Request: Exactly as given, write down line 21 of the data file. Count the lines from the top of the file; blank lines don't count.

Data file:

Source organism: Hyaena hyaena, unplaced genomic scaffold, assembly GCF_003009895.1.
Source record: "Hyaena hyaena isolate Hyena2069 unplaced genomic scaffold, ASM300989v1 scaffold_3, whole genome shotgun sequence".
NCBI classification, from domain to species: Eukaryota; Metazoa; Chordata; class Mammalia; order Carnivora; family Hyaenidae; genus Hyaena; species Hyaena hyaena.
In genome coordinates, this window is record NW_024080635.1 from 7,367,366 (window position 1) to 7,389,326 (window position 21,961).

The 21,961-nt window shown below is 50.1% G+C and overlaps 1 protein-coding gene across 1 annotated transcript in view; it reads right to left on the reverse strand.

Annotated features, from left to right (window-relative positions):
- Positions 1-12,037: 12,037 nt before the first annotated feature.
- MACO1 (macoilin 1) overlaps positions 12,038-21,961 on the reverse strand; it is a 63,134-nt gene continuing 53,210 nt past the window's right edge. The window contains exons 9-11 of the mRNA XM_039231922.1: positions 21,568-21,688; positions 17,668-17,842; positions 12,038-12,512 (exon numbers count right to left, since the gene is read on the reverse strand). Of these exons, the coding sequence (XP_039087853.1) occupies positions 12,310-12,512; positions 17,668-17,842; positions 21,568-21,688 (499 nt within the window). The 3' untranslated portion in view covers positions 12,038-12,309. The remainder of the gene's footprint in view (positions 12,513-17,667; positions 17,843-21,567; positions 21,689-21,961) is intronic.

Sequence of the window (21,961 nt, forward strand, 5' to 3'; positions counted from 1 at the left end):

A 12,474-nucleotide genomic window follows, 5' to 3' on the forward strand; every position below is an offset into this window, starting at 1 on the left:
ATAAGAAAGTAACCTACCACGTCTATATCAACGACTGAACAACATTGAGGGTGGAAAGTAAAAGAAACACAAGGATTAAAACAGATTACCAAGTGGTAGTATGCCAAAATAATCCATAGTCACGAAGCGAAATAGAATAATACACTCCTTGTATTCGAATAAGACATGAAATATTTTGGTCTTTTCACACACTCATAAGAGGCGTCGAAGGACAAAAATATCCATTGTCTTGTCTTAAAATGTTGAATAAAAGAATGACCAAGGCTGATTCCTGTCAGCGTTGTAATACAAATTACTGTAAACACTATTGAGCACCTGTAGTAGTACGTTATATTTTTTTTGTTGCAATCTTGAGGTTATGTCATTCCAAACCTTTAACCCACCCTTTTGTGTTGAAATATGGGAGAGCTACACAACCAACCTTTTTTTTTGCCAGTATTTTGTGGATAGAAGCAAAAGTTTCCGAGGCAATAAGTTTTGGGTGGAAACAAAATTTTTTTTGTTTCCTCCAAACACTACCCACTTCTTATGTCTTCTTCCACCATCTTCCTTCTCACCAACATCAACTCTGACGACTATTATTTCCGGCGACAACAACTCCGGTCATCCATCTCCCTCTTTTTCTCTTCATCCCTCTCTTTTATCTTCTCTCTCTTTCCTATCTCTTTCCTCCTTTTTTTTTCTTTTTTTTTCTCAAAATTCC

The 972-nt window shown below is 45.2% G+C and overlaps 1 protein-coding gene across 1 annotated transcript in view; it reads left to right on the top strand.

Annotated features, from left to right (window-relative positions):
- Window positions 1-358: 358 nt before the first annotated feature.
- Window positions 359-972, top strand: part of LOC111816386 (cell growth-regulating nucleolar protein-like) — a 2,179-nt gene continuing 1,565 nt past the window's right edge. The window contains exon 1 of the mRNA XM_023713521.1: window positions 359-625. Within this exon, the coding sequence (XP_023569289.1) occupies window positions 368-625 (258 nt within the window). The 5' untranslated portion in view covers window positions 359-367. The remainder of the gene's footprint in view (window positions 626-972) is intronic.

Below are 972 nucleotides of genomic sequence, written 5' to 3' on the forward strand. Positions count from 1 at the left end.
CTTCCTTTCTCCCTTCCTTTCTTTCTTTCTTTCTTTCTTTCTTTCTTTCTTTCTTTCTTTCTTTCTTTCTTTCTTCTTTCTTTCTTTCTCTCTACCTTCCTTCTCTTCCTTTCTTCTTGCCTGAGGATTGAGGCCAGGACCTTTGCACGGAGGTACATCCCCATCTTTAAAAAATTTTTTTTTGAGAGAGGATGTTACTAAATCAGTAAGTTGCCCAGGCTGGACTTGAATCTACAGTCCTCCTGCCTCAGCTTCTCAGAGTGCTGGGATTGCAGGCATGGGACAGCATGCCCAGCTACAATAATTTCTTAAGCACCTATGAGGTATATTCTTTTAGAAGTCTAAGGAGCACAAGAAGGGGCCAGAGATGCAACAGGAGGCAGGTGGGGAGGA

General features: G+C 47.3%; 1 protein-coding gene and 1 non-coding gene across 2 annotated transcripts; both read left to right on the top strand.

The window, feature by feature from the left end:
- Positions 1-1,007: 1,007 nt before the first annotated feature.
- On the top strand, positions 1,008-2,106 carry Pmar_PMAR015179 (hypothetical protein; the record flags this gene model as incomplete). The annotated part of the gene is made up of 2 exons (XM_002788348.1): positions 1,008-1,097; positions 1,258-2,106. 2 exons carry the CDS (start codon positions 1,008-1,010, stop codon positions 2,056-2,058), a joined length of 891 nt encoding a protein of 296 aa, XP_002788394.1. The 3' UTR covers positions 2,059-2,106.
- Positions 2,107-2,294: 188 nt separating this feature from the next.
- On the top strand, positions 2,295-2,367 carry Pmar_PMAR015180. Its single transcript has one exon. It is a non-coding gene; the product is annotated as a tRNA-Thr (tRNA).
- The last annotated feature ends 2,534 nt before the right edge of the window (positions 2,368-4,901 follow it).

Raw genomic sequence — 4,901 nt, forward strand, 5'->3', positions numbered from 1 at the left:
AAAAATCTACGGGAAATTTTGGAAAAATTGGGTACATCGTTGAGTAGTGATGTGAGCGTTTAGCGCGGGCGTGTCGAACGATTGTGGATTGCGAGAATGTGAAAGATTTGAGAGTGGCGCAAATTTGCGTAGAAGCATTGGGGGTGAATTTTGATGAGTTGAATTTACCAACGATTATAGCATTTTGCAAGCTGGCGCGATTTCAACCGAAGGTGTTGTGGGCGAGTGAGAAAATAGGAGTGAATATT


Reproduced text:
- On the top strand, positions 1,008-2,106 carry Pmar_PMAR015179 (hypothetical protein; the record flags this gene model as incomplete). The annotated part of the gene is made up of 2 exons (XM_002788348.1): positions 1,008-1,097; positions 1,258-2,106. 2 exons carry the CDS (start codon positions 1,008-1,010, stop codon positions 2,056-2,058), a joined length of 891 nt encoding a protein of 296 aa, XP_002788394.1. The 3' UTR covers positions 2,059-2,106.